Heritage chiefs said they still have a lot to do at one of Scotland's top areas for landscape and wildlife.
The tenth birthday is being celebrated at Mar Lodge
The National Trust for Scotland has said tasks at the Mar Lodge estate near Braemar include repairing the entire 210km network of upland footpaths.
The trust is celebrating 10 years in charge of the estate, which is home to red squirrels and golden eagles.
The acres, in the heart of the Cairngorms National Park, lure more than 120,000 visitors per year.
Officials have stressed that since taking over the estate in 1995, they have restored mountain paths; significantly reduced the deer population in an effort regenerate trees and improved the moorland.
Deer numbers have been cut to 1,800 - but a row erupted earlier this year when helicopters were used to transport stalkers while they culled the animals.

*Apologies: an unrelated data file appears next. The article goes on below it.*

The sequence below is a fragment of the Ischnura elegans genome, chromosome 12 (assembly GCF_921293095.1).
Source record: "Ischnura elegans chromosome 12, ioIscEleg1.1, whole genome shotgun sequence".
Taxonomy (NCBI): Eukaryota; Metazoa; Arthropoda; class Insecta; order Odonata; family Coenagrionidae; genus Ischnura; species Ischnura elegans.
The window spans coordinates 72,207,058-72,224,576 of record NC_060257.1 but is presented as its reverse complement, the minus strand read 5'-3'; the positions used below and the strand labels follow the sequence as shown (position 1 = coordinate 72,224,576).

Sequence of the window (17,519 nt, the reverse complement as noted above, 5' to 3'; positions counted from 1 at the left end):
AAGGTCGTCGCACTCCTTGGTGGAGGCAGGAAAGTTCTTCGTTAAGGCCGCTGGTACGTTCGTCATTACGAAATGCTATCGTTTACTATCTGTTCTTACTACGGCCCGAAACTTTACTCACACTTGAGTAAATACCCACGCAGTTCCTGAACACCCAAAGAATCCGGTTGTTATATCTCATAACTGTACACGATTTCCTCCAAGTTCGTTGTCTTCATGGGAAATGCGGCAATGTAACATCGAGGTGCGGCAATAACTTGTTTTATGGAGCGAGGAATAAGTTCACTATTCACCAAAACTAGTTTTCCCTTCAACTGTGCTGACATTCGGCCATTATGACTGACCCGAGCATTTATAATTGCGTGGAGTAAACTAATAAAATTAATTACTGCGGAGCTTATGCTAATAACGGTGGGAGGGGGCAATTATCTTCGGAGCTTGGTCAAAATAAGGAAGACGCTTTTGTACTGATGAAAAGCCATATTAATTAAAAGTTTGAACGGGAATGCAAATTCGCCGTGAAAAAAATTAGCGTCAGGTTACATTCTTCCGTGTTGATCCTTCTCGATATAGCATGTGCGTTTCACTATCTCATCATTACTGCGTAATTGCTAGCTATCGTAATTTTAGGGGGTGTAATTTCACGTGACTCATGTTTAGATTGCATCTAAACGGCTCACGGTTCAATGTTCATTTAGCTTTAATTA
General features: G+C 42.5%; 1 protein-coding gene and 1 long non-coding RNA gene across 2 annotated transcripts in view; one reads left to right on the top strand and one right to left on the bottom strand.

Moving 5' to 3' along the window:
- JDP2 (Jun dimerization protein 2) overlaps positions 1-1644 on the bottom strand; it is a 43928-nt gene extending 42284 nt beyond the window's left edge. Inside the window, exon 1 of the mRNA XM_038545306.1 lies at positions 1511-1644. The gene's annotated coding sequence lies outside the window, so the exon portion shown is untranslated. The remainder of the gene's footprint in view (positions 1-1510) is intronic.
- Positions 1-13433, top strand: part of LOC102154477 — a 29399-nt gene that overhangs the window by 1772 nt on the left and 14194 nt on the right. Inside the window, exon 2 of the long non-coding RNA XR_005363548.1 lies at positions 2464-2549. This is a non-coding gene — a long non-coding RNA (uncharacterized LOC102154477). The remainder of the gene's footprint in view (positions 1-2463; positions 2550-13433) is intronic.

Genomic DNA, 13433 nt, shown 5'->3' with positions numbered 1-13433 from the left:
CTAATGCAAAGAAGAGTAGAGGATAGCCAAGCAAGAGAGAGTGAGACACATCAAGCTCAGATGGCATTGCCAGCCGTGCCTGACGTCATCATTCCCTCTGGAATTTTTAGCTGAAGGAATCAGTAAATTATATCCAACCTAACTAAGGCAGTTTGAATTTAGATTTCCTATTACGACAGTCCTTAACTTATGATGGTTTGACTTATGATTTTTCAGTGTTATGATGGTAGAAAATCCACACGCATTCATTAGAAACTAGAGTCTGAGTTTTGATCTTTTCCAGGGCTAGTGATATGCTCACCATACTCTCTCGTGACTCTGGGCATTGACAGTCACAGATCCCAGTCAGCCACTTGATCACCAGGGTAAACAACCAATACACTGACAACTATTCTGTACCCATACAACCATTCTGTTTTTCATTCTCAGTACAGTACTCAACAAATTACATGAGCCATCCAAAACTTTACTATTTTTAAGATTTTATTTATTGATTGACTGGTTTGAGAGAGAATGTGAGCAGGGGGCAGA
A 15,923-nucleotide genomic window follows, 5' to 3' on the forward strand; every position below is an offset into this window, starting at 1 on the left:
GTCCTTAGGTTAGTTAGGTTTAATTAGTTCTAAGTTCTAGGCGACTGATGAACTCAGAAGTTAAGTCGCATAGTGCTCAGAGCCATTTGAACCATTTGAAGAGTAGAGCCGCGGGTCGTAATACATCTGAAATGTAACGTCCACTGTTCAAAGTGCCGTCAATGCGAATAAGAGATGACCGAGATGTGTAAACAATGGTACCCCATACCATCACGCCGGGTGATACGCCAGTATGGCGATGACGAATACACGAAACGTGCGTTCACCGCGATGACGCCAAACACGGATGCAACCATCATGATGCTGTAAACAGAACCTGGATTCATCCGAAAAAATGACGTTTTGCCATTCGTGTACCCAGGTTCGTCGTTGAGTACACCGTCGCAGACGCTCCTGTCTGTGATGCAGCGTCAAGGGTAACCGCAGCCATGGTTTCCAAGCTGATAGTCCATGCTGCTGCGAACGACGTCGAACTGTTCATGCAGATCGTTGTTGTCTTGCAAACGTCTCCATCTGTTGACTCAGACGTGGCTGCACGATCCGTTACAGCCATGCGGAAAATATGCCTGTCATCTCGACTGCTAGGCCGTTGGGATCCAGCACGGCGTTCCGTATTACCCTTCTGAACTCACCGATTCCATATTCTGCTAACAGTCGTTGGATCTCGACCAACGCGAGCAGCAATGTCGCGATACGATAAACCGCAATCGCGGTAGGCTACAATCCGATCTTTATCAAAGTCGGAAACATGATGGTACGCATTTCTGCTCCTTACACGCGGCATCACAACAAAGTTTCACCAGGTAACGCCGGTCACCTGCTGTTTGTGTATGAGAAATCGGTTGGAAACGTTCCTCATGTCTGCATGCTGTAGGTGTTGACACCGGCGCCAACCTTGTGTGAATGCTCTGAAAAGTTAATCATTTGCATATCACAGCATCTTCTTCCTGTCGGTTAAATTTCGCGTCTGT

Mar Lodge, dating back to the 19th Century, boasts four mountains, which are among the highest in Britain, and remnants of the ancient Caledonian pine forest.
Estate manager Alister Clunas said: "The wonderful thing is the regeneration of a whole landscape, but we've got to remember that it's over a long period. We're talking about a 200-year vision."
Dougie Baird, who is in charge of the estate's mountain paths, said that many had been quite badly damaged over the last 30 years or so.
He added: "We've established a 10-year programme to repair all those (paths) and get to the point where we can look after them just with maintenance.
"The work is technically very difficult and physically very demanding and requires a great deal of commitment from the people who carry it out."